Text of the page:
Manuel Kauers

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Manuel Kauers
Born 1979
Lahnstein, Germany
Residence Austria
Citizenship German
Fields Mathematics, Computer Science
Institutions Research Institute for Symbolic Computation, Johannes Kepler University
Doctoral advisor Peter Paule
Notable awards

Start-Preis (2009)

David P. Robbins Prize(Amer. Math. Soc.)

Manuel Kauers (born 20 February 1979 in Lahnstein, Germany) is a German mathematician and computer scientist. He is working on computer algebra and its applications to discrete mathematics. He is currently professor for algebra at Johannes Kepler University (JKU) in Linz, Austria, and leader of this University's Institute for Algebra. Before that he was affiliated with that university's Research Institute for Symbolic Computation (RISC).

Kauers studied computer science at the University of Karlsruhe in Germany from 1998 to 2002 and then moved to RISC, where he completed his PhD in symbolic computation in 2005 under the supervision of Peter Paule. He earned his habilitation in mathematics from JKU in 2008.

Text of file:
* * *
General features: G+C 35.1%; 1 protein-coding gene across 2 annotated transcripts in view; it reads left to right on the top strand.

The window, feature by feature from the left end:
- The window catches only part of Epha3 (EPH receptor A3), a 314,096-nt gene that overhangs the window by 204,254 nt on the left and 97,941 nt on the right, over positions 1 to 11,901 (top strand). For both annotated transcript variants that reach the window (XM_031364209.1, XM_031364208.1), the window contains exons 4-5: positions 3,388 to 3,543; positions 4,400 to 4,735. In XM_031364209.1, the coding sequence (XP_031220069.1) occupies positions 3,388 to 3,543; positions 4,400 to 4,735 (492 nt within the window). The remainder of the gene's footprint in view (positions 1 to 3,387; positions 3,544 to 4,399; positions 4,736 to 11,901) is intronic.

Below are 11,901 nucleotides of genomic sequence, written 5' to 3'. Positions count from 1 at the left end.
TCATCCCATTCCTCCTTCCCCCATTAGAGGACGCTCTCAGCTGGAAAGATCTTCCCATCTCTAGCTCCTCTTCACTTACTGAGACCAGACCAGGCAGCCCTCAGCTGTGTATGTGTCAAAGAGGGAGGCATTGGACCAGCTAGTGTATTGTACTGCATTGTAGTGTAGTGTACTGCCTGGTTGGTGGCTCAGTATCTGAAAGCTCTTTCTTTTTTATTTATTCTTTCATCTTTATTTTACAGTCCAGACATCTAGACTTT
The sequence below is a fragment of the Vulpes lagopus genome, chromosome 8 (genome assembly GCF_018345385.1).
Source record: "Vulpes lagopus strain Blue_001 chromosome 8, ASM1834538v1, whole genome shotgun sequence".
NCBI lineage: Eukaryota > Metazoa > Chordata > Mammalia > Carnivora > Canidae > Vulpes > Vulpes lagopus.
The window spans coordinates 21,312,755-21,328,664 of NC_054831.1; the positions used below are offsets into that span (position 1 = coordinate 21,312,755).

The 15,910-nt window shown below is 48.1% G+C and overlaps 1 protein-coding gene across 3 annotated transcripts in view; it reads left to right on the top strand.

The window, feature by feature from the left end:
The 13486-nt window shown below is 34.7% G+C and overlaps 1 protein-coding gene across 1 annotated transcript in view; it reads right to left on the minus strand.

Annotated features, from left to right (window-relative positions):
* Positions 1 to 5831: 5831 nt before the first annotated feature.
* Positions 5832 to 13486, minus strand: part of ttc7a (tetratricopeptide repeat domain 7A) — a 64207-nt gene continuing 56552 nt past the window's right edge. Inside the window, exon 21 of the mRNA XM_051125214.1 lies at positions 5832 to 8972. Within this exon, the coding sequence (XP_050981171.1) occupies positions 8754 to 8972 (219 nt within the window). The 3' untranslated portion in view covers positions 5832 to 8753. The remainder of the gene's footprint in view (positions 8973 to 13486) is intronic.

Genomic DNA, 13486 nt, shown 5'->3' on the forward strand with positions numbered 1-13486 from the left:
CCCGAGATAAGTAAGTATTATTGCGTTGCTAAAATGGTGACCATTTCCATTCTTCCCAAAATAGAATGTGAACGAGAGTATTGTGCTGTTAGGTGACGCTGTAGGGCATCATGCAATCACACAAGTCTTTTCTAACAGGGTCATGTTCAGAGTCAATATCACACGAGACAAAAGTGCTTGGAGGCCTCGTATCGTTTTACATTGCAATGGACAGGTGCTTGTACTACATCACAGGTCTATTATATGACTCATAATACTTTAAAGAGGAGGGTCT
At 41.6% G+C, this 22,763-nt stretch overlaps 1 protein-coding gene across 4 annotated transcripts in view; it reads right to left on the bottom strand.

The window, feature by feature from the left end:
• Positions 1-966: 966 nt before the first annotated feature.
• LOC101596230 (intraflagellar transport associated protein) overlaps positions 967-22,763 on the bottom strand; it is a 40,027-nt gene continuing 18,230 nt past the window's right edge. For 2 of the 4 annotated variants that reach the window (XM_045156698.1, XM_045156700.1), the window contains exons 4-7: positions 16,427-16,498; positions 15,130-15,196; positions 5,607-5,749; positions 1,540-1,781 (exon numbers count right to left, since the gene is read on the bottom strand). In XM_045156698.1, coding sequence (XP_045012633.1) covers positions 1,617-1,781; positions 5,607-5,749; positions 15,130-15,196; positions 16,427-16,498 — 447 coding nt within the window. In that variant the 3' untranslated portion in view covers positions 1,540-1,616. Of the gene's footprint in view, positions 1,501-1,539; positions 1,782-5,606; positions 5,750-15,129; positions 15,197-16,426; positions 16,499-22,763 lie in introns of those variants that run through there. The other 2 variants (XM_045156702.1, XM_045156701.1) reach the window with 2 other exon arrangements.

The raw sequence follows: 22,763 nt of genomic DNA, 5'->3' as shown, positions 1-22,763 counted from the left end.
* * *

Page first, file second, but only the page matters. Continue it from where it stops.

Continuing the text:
Together with Doron Zeilberger and Christoph Koutschan, Kauers proved two famous open conjectures in combinatorics using large scale computer algebra calculations. Both proofs appeared in the Proceedings of the National Academy of Sciences. The first concerned a conjecture formulated by Ira Gessel on the number of certain lattice walks restricted to the quarter plane. This result was later generalized by Alin Bostan and Kauers when they showed, also using computer algebra, that the generating function for these walks is algebraic. The second conjecture proven by Kauers, Koutschan and Zeilberger was the so-called q-TSPP conjecture, a product formula for the orbit generating function of totally symmetric plane partitions, which was formulated by George Andrews and David Robbins in the early 1980s.

In 2009, Kauers received the Start-Preis, which is considered the most prestigious award for young scientists in Austria. In 2016, with Christoph Koutschan and Doron Zeilberger he received the David P. Robbins prize of the American Mathematical Society.